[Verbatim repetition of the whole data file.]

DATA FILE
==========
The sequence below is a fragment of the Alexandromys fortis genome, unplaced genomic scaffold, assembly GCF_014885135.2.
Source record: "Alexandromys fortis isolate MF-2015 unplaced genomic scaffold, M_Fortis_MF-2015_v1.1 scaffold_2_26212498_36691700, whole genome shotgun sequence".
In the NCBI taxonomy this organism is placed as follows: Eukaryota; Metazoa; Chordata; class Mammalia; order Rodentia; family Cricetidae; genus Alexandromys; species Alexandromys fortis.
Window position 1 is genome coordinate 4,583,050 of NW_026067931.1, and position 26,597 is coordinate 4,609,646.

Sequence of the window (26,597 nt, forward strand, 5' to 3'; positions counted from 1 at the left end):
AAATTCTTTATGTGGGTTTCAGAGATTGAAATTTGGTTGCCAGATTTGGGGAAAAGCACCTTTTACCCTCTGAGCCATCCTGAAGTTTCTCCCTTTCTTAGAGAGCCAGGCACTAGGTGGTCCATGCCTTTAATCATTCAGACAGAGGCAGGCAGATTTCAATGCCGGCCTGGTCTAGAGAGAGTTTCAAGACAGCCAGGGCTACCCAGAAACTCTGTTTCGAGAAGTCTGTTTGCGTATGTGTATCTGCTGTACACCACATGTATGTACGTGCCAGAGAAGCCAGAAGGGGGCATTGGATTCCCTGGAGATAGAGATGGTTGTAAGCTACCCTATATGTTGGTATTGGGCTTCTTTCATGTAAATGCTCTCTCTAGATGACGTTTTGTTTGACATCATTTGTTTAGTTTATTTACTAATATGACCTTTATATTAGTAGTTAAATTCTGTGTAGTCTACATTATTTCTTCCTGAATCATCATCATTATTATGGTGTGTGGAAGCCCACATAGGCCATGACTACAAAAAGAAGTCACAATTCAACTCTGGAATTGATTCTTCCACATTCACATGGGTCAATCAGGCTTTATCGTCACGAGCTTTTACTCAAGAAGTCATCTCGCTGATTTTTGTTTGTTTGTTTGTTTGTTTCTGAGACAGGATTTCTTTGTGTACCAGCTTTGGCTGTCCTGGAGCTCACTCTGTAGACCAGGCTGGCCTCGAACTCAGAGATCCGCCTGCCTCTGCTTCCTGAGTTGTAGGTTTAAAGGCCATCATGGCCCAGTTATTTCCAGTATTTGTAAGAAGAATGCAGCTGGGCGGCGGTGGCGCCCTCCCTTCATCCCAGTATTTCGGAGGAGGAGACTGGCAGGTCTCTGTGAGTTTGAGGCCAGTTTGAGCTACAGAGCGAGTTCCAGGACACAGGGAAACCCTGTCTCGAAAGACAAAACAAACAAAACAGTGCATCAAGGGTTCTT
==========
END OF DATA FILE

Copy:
The sequence below is a fragment of the Alexandromys fortis genome, unplaced genomic scaffold, assembly GCF_014885135.2.
Source record: "Alexandromys fortis isolate MF-2015 unplaced genomic scaffold, M_Fortis_MF-2015_v1.1 scaffold_2_26212498_36691700, whole genome shotgun sequence".
In the NCBI taxonomy this organism is placed as follows: Eukaryota; Metazoa; Chordata; class Mammalia; order Rodentia; family Cricetidae; genus Alexandromys; species Alexandromys fortis.
Window position 1 is genome coordinate 4,583,050 of NW_026067931.1, and position 26,597 is coordinate 4,609,646.

Sequence of the window (26,597 nt, forward strand, 5' to 3'; positions counted from 1 at the left end):
AAATTCTTTATGTGGGTTTCAGAGATTGAAATTTGGTTGCCAGATTTGGGGAAAAGCACCTTTTACCCTCTGAGCCATCCTGAAGTTTCTCCCTTTCTTAGAGAGCCAGGCACTAGGTGGTCCATGCCTTTAATCATTCAGACAGAGGCAGGCAGATTTCAATGCCGGCCTGGTCTAGAGAGAGTTTCAAGACAGCCAGGGCTACCCAGAAACTCTGTTTCGAGAAGTCTGTTTGCGTATGTGTATCTGCTGTACACCACATGTATGTACGTGCCAGAGAAGCCAGAAGGGGGCATTGGATTCCCTGGAGATAGAGATGGTTGTAAGCTACCCTATATGTTGGTATTGGGCTTCTTTCATGTAAATGCTCTCTCTAGATGACGTTTTGTTTGACATCATTTGTTTAGTTTATTTACTAATATGACCTTTATATTAGTAGTTAAATTCTGTGTAGTCTACATTATTTCTTCCTGAATCATCATCATTATTATGGTGTGTGGAAGCCCACATAGGCCATGACTACAAAAAGAAGTCACAATTCAACTCTGGAATTGATTCTTCCACATTCACATGGGTCAATCAGGCTTTATCGTCACGAGCTTTTACTCAAGAAGTCATCTCGCTGATTTTTGTTTGTTTGTTTGTTTGTTTCTGAGACAGGATTTCTTTGTGTACCAGCTTTGGCTGTCCTGGAGCTCACTCTGTAGACCAGGCTGGCCTCGAACTCAGAGATCCGCCTGCCTCTGCTTCCTGAGTTGTAGGTTTAAAGGCCATCATGGCCCAGTTATTTCCAGTATTTGTAAGAAGAATGCAGCTGGGCGGCGGTGGCGCCCTCCCTTCATCCCAGTATTTCGGAGGAGGAGACTGGCAGGTCTCTGTGAGTTTGAGGCCAGTTTGAGCTACAGAGCGAGTTCCAGGACACAGGGAAACCCTGTCTCGAAAGACAAAACAAACAAAACAGTGCATCAAGGGTTCTT